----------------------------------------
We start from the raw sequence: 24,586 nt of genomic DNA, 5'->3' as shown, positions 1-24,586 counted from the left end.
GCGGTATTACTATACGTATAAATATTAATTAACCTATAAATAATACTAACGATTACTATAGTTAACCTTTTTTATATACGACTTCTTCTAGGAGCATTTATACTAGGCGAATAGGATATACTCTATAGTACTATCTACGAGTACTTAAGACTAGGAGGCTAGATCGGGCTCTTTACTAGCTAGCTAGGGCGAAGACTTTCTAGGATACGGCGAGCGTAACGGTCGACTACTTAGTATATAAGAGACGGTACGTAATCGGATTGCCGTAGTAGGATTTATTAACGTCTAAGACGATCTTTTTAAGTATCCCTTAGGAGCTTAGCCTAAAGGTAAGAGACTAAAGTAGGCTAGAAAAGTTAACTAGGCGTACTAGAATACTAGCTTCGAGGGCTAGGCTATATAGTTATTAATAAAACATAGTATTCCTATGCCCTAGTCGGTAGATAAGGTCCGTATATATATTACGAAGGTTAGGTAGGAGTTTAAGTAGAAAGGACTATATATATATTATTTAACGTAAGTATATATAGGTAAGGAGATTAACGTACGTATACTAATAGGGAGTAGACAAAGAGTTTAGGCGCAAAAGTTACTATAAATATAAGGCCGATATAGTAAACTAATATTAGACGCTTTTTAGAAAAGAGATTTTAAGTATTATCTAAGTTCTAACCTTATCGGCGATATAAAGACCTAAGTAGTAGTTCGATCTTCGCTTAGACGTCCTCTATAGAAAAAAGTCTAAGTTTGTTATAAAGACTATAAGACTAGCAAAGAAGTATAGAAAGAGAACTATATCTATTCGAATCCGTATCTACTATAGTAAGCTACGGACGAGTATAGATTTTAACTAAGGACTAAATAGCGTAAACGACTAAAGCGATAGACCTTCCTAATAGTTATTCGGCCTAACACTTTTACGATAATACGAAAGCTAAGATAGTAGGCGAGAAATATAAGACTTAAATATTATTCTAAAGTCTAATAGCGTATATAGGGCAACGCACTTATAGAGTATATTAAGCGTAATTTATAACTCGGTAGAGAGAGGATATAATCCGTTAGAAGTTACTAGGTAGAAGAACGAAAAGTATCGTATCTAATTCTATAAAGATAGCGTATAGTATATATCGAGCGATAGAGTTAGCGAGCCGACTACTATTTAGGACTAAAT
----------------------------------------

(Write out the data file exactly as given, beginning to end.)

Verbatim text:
We start from the raw sequence: 24,586 nt of genomic DNA, 5'->3' as shown, positions 1-24,586 counted from the left end.
GCGGTATTACTATACGTATAAATATTAATTAACCTATAAATAATACTAACGATTACTATAGTTAACCTTTTTTATATACGACTTCTTCTAGGAGCATTTATACTAGGCGAATAGGATATACTCTATAGTACTATCTACGAGTACTTAAGACTAGGAGGCTAGATCGGGCTCTTTACTAGCTAGCTAGGGCGAAGACTTTCTAGGATACGGCGAGCGTAACGGTCGACTACTTAGTATATAAGAGACGGTACGTAATCGGATTGCCGTAGTAGGATTTATTAACGTCTAAGACGATCTTTTTAAGTATCCCTTAGGAGCTTAGCCTAAAGGTAAGAGACTAAAGTAGGCTAGAAAAGTTAACTAGGCGTACTAGAATACTAGCTTCGAGGGCTAGGCTATATAGTTATTAATAAAACATAGTATTCCTATGCCCTAGTCGGTAGATAAGGTCCGTATATATATTACGAAGGTTAGGTAGGAGTTTAAGTAGAAAGGACTATATATATATTATTTAACGTAAGTATATATAGGTAAGGAGATTAACGTACGTATACTAATAGGGAGTAGACAAAGAGTTTAGGCGCAAAAGTTACTATAAATATAAGGCCGATATAGTAAACTAATATTAGACGCTTTTTAGAAAAGAGATTTTAAGTATTATCTAAGTTCTAACCTTATCGGCGATATAAAGACCTAAGTAGTAGTTCGATCTTCGCTTAGACGTCCTCTATAGAAAAAAGTCTAAGTTTGTTATAAAGACTATAAGACTAGCAAAGAAGTATAGAAAGAGAACTATATCTATTCGAATCCGTATCTACTATAGTAAGCTACGGACGAGTATAGATTTTAACTAAGGACTAAATAGCGTAAACGACTAAAGCGATAGACCTTCCTAATAGTTATTCGGCCTAACACTTTTACGATAATACGAAAGCTAAGATAGTAGGCGAGAAATATAAGACTTAAATATTATTCTAAAGTCTAATAGCGTATATAGGGCAACGCACTTATAGAGTATATTAAGCGTAATTTATAACTCGGTAGAGAGAGGATATAATCCGTTAGAAGTTACTAGGTAGAAGAACGAAAAGTATCGTATCTAATTCTATAAAGATAGCGTATAGTATATATCGAGCGATAGAGTTAGCGAGCCGACTACTATTTAGGACTAAAT